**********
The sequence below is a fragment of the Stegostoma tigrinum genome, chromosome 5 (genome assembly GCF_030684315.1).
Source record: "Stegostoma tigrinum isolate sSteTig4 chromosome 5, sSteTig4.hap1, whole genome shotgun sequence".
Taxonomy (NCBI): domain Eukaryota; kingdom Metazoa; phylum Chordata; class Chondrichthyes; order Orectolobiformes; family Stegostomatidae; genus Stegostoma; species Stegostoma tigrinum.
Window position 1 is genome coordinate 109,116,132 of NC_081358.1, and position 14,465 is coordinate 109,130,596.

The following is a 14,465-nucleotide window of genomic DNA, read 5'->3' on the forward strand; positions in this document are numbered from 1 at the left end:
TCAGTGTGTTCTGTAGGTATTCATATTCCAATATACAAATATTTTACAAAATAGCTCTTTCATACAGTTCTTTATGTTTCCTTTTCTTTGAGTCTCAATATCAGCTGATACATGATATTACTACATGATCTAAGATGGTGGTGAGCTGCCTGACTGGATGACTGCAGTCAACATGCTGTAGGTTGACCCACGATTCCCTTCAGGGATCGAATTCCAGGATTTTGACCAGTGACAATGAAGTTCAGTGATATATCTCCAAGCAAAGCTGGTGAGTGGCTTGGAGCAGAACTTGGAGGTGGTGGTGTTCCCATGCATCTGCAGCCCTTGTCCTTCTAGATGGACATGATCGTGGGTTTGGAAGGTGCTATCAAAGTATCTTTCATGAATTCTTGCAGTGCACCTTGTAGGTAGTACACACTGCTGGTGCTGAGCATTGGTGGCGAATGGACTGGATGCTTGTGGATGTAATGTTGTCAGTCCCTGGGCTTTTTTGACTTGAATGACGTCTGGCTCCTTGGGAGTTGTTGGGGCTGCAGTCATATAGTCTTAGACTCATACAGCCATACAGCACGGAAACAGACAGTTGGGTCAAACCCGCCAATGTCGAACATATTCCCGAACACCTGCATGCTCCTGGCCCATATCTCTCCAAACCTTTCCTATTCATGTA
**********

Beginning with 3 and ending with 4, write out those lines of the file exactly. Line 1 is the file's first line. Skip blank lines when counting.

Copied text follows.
Taxonomy (NCBI): domain Eukaryota; kingdom Metazoa; phylum Chordata; class Chondrichthyes; order Orectolobiformes; family Stegostomatidae; genus Stegostoma; species Stegostoma tigrinum.
Window position 1 is genome coordinate 109,116,132 of NC_081358.1, and position 14,465 is coordinate 109,130,596.